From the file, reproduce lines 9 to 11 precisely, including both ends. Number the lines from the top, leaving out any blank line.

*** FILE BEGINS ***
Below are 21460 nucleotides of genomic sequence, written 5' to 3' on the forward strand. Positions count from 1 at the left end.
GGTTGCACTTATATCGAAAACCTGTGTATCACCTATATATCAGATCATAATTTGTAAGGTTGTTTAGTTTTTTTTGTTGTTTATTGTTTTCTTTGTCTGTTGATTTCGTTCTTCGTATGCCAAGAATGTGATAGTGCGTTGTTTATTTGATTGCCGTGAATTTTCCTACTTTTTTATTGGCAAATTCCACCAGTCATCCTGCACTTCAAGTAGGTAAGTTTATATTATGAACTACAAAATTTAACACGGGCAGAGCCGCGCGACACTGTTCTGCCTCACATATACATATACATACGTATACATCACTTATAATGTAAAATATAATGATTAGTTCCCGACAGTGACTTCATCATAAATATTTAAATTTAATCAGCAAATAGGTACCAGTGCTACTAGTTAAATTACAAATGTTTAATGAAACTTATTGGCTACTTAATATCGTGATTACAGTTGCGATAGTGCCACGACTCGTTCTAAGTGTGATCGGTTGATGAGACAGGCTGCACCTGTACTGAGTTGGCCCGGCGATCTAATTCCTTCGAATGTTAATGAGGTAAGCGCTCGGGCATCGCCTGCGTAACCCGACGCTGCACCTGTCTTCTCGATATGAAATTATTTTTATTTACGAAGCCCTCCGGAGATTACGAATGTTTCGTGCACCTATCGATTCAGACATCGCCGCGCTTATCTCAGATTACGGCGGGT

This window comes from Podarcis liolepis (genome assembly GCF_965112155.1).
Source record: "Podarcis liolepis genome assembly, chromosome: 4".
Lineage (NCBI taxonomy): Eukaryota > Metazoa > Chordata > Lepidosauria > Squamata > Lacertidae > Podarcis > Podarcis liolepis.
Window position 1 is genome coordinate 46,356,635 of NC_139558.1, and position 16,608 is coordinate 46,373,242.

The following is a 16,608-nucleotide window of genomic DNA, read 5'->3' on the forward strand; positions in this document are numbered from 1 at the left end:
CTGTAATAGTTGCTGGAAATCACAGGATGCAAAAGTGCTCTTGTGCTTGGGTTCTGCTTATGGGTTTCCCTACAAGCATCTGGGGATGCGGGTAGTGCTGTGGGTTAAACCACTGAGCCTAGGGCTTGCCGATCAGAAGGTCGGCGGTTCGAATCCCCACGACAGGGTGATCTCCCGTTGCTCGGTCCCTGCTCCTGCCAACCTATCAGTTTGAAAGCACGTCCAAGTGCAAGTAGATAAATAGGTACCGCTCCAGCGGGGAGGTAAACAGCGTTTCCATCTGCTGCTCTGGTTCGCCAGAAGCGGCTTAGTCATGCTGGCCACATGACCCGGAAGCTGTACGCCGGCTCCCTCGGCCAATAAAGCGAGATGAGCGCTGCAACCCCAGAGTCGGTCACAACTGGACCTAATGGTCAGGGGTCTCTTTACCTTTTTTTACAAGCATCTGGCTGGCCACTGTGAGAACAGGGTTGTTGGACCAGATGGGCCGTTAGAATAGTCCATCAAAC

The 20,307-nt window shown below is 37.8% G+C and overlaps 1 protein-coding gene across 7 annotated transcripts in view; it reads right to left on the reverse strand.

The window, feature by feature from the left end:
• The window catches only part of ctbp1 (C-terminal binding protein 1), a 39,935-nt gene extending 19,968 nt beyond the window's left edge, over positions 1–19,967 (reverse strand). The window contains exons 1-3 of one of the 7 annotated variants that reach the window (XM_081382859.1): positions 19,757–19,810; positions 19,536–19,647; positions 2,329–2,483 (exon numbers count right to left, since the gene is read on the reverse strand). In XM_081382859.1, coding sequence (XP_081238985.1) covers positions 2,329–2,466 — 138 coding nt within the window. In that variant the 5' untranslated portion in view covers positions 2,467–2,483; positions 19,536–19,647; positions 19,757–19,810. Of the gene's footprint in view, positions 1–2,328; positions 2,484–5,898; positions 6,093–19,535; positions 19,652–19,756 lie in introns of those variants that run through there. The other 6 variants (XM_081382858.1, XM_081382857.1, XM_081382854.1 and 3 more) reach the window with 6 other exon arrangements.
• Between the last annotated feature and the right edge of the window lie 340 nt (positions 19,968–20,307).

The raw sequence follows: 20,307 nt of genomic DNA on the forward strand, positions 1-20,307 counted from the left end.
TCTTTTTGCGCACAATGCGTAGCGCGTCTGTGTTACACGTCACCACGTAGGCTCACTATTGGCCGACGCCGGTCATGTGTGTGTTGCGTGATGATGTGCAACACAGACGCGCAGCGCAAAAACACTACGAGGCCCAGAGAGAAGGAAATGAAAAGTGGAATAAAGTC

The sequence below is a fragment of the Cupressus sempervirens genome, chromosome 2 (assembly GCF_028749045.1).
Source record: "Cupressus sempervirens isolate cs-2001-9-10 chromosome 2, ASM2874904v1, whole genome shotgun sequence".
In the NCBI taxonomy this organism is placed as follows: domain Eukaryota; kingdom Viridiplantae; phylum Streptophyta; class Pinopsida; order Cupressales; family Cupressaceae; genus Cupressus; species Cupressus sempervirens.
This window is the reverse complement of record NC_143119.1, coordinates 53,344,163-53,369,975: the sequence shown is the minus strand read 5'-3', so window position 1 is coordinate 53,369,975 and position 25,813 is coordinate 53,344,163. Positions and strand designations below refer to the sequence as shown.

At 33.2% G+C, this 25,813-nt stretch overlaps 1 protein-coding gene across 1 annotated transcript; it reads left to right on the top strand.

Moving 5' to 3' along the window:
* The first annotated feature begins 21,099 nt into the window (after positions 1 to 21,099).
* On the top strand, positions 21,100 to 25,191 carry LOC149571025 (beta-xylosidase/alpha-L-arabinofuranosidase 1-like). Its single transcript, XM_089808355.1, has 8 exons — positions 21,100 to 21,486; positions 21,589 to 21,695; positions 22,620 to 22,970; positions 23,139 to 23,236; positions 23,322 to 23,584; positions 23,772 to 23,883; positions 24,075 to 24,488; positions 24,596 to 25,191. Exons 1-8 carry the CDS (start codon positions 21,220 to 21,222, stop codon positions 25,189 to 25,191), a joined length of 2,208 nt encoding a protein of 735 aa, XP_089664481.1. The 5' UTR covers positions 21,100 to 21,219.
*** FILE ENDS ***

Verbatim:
The 20,307-nt window shown below is 37.8% G+C and overlaps 1 protein-coding gene across 7 annotated transcripts in view; it reads right to left on the reverse strand.

The window, feature by feature from the left end:
• The window catches only part of ctbp1 (C-terminal binding protein 1), a 39,935-nt gene extending 19,968 nt beyond the window's left edge, over positions 1–19,967 (reverse strand). The window contains exons 1-3 of one of the 7 annotated variants that reach the window (XM_081382859.1): positions 19,757–19,810; positions 19,536–19,647; positions 2,329–2,483 (exon numbers count right to left, since the gene is read on the reverse strand). In XM_081382859.1, coding sequence (XP_081238985.1) covers positions 2,329–2,466 — 138 coding nt within the window. In that variant the 5' untranslated portion in view covers positions 2,467–2,483; positions 19,536–19,647; positions 19,757–19,810. Of the gene's footprint in view, positions 1–2,328; positions 2,484–5,898; positions 6,093–19,535; positions 19,652–19,756 lie in introns of those variants that run through there. The other 6 variants (XM_081382858.1, XM_081382857.1, XM_081382854.1 and 3 more) reach the window with 6 other exon arrangements.